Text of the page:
Think about it… Michael Collins was the third Apollo 11 crew member. He was an integral team member on the first successful moon landing… a contributor to world history. Yet nobody remembers his name because he was the person who stayed inside while Neil Armstrong and Buzz Aldrin took the first steps on the moon. Basically, he made it all the way to the moon and then had to wait behind in the car. And had Michael not stayed behind, despite being terrified that his deepest fears would be realized and he would have to navigate back to Earth alone, the mission couldn’t have succeeded. But is he upset that whenever people are asked about the event, nobody remembers his name? Nope. As a matter of fact, during the big Apollo 11 40th Anniversary celebration, Collins decided not to give any media interviews and instead issued the previously mentioned Q & A of the questions he is most frequently asked. He just doesn’t feel he deserves the attention.

*Highlights of his Q&A and a video of Michael Collins discussing his thoughts (and wishing out loud that we’d flown to Mars instead) after the jump* (more…)


FOCUS – Me-Tagging the LA River

Chicano artist Leo Limón has been painting the drains of the Los Angeles River for twenty years. In this interview from 2005, he explains what he calls “me-tagging.”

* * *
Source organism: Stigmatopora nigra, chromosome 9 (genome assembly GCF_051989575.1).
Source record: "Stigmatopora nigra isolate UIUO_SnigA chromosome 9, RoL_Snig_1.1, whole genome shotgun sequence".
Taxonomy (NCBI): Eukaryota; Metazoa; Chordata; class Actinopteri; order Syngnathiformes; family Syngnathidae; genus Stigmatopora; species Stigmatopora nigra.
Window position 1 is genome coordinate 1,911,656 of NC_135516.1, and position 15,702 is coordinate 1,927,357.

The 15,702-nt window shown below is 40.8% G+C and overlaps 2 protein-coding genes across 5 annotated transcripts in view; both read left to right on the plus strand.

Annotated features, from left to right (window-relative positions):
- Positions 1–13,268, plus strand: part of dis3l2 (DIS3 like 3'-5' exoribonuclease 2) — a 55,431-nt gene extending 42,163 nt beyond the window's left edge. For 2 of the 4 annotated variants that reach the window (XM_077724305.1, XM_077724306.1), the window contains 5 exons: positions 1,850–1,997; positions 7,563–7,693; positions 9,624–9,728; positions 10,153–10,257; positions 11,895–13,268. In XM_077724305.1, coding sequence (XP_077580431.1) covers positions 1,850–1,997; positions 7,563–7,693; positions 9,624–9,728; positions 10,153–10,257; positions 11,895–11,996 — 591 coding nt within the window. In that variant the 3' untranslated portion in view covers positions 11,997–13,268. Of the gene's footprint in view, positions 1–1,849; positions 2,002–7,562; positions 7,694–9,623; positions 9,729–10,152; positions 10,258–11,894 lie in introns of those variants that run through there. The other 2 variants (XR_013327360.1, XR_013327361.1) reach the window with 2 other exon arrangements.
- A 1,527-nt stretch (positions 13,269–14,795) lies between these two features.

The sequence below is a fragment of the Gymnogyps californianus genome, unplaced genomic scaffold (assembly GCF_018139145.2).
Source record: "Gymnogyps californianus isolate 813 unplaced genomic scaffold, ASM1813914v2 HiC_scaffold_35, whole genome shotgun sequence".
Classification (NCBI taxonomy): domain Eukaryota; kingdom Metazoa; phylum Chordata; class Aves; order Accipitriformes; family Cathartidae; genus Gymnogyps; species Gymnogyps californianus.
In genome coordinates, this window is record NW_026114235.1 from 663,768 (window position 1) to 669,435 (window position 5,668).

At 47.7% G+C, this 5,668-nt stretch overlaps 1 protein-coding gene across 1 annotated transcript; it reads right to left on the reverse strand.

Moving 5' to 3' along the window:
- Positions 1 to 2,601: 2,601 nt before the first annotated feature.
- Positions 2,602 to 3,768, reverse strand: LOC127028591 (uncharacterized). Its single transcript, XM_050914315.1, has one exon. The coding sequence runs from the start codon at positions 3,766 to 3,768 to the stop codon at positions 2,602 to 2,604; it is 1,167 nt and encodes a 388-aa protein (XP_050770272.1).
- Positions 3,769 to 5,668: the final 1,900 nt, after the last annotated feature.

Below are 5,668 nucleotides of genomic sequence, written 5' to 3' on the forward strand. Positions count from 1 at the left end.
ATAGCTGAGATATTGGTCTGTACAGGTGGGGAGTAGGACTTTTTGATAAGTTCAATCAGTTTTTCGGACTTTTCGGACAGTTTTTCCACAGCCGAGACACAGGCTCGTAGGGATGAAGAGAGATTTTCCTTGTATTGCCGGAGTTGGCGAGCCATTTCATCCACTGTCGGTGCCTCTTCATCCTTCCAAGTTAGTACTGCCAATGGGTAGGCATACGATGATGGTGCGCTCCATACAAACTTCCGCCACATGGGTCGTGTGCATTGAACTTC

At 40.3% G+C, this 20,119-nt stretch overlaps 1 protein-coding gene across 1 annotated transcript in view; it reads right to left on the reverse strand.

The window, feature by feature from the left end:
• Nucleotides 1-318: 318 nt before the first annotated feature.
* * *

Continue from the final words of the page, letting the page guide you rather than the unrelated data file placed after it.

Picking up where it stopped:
[youtube width=”590″ height=”420″]http://www.youtube.com/watch?v=h0gSI6r16dA[/youtube]
Leo Limón
‘s activities date back to the very formative years of the Chicano Art Movement and his work reflects the vision, aspirations and images of his surroundings and roots. For 30 plus years he has being painting the Los Angeles River Cat faces on the storm-drain covers and is involved with groups whose efforts are to revive the river as a historic region, cultural arts enclave and tourist destination.”


FOCUS – Adult Aquaphobia Classes

[googlevideo]http://video.google.com/videoplay?docid=-8978625612758049371[/googlevideo] What: Safely conquer your water fears with Paul Lennon
Where: Glendale
When: Call or e-mail for information. Here’s Paul’s site: BeAFish.com

A million years ago I was a waitress and Paul Lennon was one of my regular customers. Every Sunday, he and a large group of equally friendly people would grab a table in my section. I slowly got to know them over iced tea refills, discovering that Paul was a swim instructor and they were all his students. They seemed strangely close for a swim class, and I soon found out why. Paul Lennon specializes in helping adults who are terrified of the water (adult aquaphobia), and watching his students interact with him I realized he was clearly very good at his job. These people had been set free from something, and when they talked about their classes, they were beaming.

“Aquaphobia can usually be traced to a single incident in a person’s life in which he or she panicked in the water. Tales of personal horror range from being tossed into the deep end of a pool as a child to surviving the sinking of a seagoing vessel as an adult. Moreover, adults who can’t swim typically have at least one parent with aquaphobia, and they may have even taken traditional swimming lessons as a child but for whatever reason were never comfortable in water. Now, many of them are embarrassed. (more…)


FOCUS – The People of Silver Lake